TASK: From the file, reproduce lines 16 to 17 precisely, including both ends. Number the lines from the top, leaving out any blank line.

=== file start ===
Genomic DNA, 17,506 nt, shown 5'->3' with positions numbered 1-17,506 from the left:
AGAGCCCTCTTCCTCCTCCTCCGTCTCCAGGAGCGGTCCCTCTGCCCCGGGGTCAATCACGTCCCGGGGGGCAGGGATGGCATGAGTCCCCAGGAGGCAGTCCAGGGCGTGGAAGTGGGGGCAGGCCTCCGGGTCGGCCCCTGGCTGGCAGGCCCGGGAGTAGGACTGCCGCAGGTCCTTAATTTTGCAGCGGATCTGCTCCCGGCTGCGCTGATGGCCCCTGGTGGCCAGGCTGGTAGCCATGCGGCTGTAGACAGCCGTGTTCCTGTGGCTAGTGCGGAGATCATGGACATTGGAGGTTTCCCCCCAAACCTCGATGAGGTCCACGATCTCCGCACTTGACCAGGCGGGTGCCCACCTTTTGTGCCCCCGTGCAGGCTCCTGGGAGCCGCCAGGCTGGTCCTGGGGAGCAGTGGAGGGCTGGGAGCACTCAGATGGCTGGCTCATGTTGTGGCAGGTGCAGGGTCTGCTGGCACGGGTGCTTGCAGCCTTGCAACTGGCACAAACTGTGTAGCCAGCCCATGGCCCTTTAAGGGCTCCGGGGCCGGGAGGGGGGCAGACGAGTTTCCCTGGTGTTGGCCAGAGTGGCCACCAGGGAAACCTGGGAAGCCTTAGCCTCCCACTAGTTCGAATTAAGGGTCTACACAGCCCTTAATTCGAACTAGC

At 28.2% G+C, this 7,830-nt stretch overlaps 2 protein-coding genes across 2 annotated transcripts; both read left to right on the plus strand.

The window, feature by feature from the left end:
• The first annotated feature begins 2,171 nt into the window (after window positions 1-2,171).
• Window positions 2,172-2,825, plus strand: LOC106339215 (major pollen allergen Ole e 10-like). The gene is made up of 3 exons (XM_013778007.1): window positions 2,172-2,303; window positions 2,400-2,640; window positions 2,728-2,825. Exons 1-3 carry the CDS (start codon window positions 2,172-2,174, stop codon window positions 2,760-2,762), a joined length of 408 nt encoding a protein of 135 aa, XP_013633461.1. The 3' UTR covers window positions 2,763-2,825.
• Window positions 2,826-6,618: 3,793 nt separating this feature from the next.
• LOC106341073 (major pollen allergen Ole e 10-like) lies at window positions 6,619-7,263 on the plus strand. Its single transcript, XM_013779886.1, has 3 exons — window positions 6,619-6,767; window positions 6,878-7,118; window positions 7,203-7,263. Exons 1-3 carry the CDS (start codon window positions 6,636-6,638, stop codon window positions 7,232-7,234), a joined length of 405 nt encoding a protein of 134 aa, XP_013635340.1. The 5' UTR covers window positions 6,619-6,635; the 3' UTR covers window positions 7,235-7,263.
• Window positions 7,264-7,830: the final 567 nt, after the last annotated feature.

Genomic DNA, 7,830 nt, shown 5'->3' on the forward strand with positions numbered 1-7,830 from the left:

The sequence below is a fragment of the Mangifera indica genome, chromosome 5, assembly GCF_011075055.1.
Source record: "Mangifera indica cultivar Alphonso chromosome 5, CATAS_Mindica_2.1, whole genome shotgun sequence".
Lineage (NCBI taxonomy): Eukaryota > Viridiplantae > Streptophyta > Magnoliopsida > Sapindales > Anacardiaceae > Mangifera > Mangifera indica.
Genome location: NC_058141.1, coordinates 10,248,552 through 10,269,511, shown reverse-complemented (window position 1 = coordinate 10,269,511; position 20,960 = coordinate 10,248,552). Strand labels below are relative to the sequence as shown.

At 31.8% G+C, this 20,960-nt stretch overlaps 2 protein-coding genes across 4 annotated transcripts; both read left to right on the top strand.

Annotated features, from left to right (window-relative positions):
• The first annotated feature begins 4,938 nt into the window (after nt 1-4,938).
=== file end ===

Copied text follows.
Annotated features, from left to right (window-relative positions):
• The first annotated feature begins 4,938 nt into the window (after nt 1-4,938).